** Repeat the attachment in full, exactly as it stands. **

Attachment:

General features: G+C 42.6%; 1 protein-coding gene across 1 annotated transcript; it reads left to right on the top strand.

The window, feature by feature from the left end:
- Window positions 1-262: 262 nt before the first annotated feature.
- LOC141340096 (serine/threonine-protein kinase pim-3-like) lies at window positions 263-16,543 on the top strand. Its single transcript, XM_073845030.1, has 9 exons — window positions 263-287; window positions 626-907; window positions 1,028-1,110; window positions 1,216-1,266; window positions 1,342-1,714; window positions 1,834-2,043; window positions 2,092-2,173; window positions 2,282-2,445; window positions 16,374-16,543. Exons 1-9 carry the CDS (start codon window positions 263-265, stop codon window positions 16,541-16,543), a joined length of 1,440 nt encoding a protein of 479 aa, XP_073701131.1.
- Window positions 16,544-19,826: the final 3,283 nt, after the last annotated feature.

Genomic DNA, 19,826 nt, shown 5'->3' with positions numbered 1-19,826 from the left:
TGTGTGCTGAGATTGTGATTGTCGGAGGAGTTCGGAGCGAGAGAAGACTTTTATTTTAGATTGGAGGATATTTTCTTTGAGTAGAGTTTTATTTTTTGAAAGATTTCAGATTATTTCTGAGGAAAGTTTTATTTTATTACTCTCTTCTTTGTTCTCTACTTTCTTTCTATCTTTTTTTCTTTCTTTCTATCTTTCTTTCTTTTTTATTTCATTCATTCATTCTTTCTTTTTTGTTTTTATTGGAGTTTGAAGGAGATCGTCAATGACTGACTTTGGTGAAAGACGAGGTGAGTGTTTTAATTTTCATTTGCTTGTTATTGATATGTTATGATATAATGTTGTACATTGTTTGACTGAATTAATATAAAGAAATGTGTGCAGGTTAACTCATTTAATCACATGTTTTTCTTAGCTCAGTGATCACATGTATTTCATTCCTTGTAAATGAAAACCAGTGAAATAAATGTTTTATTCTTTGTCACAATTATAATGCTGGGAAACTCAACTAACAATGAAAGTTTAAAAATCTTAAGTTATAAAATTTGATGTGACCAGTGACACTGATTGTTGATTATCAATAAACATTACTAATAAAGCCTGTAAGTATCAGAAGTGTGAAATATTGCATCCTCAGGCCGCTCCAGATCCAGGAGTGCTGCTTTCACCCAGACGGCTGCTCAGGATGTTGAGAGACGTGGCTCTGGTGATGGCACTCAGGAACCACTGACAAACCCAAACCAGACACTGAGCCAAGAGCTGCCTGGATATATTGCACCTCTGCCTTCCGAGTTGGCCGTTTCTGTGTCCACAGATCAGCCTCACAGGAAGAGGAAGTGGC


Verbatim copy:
General features: G+C 42.6%; 1 protein-coding gene across 1 annotated transcript; it reads left to right on the top strand.

The window, feature by feature from the left end:
- Window positions 1-262: 262 nt before the first annotated feature.
- LOC141340096 (serine/threonine-protein kinase pim-3-like) lies at window positions 263-16,543 on the top strand. Its single transcript, XM_073845030.1, has 9 exons — window positions 263-287; window positions 626-907; window positions 1,028-1,110; window positions 1,216-1,266; window positions 1,342-1,714; window positions 1,834-2,043; window positions 2,092-2,173; window positions 2,282-2,445; window positions 16,374-16,543. Exons 1-9 carry the CDS (start codon window positions 263-265, stop codon window positions 16,541-16,543), a joined length of 1,440 nt encoding a protein of 479 aa, XP_073701131.1.
- Window positions 16,544-19,826: the final 3,283 nt, after the last annotated feature.

Genomic DNA, 19,826 nt, shown 5'->3' with positions numbered 1-19,826 from the left:
TGTGTGCTGAGATTGTGATTGTCGGAGGAGTTCGGAGCGAGAGAAGACTTTTATTTTAGATTGGAGGATATTTTCTTTGAGTAGAGTTTTATTTTTTGAAAGATTTCAGATTATTTCTGAGGAAAGTTTTATTTTATTACTCTCTTCTTTGTTCTCTACTTTCTTTCTATCTTTTTTTCTTTCTTTCTATCTTTCTTTCTTTTTTATTTCATTCATTCATTCTTTCTTTTTTGTTTTTATTGGAGTTTGAAGGAGATCGTCAATGACTGACTTTGGTGAAAGACGAGGTGAGTGTTTTAATTTTCATTTGCTTGTTATTGATATGTTATGATATAATGTTGTACATTGTTTGACTGAATTAATATAAAGAAATGTGTGCAGGTTAACTCATTTAATCACATGTTTTTCTTAGCTCAGTGATCACATGTATTTCATTCCTTGTAAATGAAAACCAGTGAAATAAATGTTTTATTCTTTGTCACAATTATAATGCTGGGAAACTCAACTAACAATGAAAGTTTAAAAATCTTAAGTTATAAAATTTGATGTGACCAGTGACACTGATTGTTGATTATCAATAAACATTACTAATAAAGCCTGTAAGTATCAGAAGTGTGAAATATTGCATCCTCAGGCCGCTCCAGATCCAGGAGTGCTGCTTTCACCCAGACGGCTGCTCAGGATGTTGAGAGACGTGGCTCTGGTGATGGCACTCAGGAACCACTGACAAACCCAAACCAGACACTGAGCCAAGAGCTGCCTGGATATATTGCACCTCTGCCTTCCGAGTTGGCCGTTTCTGTGTCCACAGATCAGCCTCACAGGAAGAGGAAGTGGC